Monday, January 11, 2016

31 Days: What Was The Woman of Yesterday?

If we're looking at snapshots, it seems only natural to look at The Woman of Yesterday too, while we're at it. It doesn’t take much research to discover that the woman of yesterday was quite different than the woman of today. Stories of pioneer women like Ma Ingalls and, for a lot of us, even stories of our own mothers or grandmothers paint a stark contrast to what is the accepted norm in today’s world.

Sometime during the past year, my 7 year old got started on the American Girls Collection books. I found the stories of the changing culture in the history of America rather fascinating. I thought the following excerpt painted the woman of yesterday very well:

“(9 year old) Felicity stirred the apples with a long wooden spoon. Round and round, again and again, she stirred the apple mush till her arms ached. It was tiresome work, and dull. Her hair stuck to her sweaty neck. Her hands were sore, and her back was stiff. As soon as one batch of apples was cooked soft, Rose took it away and put another pot on the fire. Felicity tried to hide her impatience. But after a while, she could not help asking, "Isn't that enough? Haven't we made hundreds of pounds of apple butter by now?"

"Goodness, no," said her mother. "A whole pound of apples makes only one pint of apple butter." Pints were very small.

Felicity sighed. "It seems to be a great deal of work for a little bit of butter. I don't think it's worthwhile," she said. "And once the apple butter's eaten, there's nothing to show for all the hard work. You are left with nothing at all."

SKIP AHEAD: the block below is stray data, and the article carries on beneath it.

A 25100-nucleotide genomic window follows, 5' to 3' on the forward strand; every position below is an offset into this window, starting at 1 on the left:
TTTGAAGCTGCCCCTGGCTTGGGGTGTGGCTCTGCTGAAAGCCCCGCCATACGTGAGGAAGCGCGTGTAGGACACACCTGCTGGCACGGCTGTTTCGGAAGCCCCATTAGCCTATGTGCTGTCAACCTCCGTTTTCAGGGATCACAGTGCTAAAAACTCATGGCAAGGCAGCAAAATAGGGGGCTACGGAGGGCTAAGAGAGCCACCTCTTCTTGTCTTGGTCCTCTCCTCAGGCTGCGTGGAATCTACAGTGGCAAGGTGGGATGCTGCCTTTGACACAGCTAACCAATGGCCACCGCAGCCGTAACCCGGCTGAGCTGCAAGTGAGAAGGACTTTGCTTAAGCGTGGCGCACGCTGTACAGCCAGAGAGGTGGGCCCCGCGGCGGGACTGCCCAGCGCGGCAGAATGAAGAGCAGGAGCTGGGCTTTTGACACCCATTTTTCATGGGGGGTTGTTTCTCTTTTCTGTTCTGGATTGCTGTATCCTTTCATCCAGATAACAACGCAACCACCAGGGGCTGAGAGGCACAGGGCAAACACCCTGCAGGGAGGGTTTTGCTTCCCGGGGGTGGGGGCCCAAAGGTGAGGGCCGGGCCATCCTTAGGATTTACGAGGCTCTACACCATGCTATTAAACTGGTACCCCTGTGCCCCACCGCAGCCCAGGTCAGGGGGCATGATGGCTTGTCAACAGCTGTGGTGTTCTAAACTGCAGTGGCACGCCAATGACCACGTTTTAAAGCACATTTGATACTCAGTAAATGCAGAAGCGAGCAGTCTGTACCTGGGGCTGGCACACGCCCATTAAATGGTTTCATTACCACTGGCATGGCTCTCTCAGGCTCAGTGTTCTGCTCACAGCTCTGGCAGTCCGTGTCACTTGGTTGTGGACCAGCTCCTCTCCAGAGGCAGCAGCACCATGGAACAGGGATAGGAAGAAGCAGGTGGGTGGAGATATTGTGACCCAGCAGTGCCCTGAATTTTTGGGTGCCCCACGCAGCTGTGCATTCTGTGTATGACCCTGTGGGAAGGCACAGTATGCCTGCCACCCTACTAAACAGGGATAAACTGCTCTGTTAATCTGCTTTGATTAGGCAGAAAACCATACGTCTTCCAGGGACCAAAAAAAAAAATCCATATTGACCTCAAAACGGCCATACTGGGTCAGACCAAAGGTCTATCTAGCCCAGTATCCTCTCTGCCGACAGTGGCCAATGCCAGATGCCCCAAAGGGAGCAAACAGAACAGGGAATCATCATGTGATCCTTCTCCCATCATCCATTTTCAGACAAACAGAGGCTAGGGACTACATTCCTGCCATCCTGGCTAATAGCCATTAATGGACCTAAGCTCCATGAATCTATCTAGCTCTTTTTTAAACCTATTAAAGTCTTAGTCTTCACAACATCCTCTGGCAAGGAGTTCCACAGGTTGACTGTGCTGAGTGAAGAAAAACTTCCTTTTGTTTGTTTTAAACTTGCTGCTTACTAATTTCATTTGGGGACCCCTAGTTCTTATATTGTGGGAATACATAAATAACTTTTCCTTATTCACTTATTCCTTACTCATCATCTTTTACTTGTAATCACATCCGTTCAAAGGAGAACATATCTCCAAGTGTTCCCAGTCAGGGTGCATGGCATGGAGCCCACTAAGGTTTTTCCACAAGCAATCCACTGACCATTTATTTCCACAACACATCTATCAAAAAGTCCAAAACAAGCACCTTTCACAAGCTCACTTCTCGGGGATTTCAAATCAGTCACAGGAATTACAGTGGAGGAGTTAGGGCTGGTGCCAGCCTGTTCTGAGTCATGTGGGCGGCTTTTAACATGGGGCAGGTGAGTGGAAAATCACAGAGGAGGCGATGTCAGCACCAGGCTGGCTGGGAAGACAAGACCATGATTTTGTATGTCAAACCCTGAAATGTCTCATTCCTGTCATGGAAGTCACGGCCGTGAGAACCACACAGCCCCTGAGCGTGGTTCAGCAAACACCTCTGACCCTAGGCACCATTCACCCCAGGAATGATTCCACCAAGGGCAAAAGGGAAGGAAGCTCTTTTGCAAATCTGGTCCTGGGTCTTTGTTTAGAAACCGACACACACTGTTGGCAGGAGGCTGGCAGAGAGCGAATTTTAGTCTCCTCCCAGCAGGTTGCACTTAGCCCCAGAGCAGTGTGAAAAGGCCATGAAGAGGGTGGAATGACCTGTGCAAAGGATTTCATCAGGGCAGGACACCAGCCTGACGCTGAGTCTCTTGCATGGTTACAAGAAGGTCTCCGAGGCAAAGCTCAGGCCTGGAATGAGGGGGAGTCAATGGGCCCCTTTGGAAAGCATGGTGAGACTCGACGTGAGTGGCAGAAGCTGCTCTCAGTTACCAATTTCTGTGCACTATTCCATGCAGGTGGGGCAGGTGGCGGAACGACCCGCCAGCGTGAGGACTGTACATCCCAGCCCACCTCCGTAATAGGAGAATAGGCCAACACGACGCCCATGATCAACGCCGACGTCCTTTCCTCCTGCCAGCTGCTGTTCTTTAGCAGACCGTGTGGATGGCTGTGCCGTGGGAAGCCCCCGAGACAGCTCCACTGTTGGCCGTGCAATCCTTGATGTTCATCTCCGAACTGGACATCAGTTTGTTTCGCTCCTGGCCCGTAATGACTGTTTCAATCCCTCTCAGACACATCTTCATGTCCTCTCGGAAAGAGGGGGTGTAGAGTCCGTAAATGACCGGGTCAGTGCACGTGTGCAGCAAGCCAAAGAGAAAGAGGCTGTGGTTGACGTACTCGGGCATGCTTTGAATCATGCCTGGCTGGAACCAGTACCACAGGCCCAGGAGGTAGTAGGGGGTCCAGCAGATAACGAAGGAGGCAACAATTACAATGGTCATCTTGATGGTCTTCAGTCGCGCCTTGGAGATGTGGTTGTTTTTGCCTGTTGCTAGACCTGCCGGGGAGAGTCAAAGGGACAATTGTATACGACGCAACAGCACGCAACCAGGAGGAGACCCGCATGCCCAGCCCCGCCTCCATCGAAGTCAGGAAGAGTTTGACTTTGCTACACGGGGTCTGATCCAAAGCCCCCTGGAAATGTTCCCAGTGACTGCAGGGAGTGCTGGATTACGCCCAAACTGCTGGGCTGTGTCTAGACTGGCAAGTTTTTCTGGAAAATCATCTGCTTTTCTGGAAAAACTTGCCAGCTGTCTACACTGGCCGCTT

Mrs. Merriman laughed. "I remember thinking just the same thing when I was your age," she said. "And 'tis true, there's nothing left that anyone can see. But I know that I've provided for my family, and that pleases me." She looked kindly at Felicity. "Caring for a family is a responsibility and a pleasure. It will be your most important task, and one that you must learn to do well. I want you to be a notable housewife when you are grown."

"Notable?" asked Felicity.

"Yes," said Mrs. Merriman. "A notable housewife runs her household smoothly, so that everyone in it is happy and healthy. Her life is private and quiet. She is content doing things for her family."

"Things nobody ever sees," said Felicity.

"Aye," agreed her mother. "But many lovely things are private and hidden." She picked up one of the apples. "Look," she said. She sliced the apple in half across its fat middle, instead of top to bottom. She held the halves up to Felicity. "Have you ever seen the flower that is hidden inside every apple?" she asked. "It's there for those who know how to find it. See?"

Felicity grinned at her mother. There was indeed a flower inside the apple.”

 -- Excerpt from The American Girls Collection book ‘Felicity Learns A Lesson’


Betsy said...

A wonderful lesson to be sure! I don't want to sound judgmental in any way, but I think a lot of grown woman would do well to read this excerpt. I wonder when the idea of providing well and beautifully at home for your family wasn't enough for a lot of women? It has taken root so deep that those who choose to follow this calling are ridiculed. Thank you for this reminder.

Anonymous said...

This is beautiful! There is depth and character here that is missing in many women today. This kind of woman, I think, is immensely attractive to men who are looking for a help-meet, as well as to women who need a bosom friend. It feels much more like God's design than your post about Today's Woman!!

I wish you courage and words to speak your thoughts in this series! :)
- Karen